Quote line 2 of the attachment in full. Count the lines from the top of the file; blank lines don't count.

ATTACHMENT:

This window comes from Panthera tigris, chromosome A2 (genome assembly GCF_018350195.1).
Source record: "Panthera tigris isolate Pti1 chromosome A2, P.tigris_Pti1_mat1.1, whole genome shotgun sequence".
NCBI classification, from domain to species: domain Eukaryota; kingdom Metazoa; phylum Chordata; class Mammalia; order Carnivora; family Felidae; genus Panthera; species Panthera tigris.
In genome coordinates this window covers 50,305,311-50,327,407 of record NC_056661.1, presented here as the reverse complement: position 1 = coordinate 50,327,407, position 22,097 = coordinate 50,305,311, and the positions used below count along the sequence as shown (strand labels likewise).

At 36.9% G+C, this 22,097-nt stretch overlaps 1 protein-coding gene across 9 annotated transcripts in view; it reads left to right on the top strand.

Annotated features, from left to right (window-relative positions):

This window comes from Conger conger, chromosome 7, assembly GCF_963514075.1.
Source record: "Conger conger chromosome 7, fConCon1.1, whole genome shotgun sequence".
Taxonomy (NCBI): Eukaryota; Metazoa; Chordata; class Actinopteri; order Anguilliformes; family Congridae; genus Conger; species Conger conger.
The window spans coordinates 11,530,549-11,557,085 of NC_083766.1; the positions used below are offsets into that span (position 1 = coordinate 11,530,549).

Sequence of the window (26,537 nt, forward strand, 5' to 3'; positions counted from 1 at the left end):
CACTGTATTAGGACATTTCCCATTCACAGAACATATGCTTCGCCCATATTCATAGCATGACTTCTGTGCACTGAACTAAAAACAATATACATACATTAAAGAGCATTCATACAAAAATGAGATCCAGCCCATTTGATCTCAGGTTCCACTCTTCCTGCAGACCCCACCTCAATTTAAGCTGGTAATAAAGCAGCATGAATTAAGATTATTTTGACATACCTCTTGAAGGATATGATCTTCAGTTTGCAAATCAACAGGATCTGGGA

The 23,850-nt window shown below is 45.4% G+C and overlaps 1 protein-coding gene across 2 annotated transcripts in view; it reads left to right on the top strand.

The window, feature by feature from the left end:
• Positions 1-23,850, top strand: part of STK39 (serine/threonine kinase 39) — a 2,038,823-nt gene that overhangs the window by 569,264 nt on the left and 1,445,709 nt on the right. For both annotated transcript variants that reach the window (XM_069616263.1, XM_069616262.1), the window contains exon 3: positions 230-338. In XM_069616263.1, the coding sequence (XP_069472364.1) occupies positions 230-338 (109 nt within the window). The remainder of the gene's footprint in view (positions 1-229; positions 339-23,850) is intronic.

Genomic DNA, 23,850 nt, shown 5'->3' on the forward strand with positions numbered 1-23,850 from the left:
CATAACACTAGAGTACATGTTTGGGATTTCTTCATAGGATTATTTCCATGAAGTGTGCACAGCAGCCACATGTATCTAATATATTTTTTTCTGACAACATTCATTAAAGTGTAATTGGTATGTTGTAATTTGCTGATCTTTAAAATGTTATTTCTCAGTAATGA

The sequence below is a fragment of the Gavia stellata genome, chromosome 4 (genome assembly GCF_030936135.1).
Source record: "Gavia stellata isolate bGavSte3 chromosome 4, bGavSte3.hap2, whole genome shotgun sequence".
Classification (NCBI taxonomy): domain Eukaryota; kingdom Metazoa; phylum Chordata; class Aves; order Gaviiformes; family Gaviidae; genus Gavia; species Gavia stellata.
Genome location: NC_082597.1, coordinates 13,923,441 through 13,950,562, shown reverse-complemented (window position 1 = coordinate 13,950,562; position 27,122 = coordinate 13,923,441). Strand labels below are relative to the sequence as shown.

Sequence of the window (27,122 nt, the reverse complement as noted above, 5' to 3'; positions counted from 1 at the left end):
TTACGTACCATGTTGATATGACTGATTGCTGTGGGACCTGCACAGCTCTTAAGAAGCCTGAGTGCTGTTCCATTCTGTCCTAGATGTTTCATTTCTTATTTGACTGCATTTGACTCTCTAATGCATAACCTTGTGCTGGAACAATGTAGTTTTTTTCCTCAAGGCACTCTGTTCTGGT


Source record: "Panthera tigris isolate Pti1 chromosome A2, P.tigris_Pti1_mat1.1, whole genome shotgun sequence".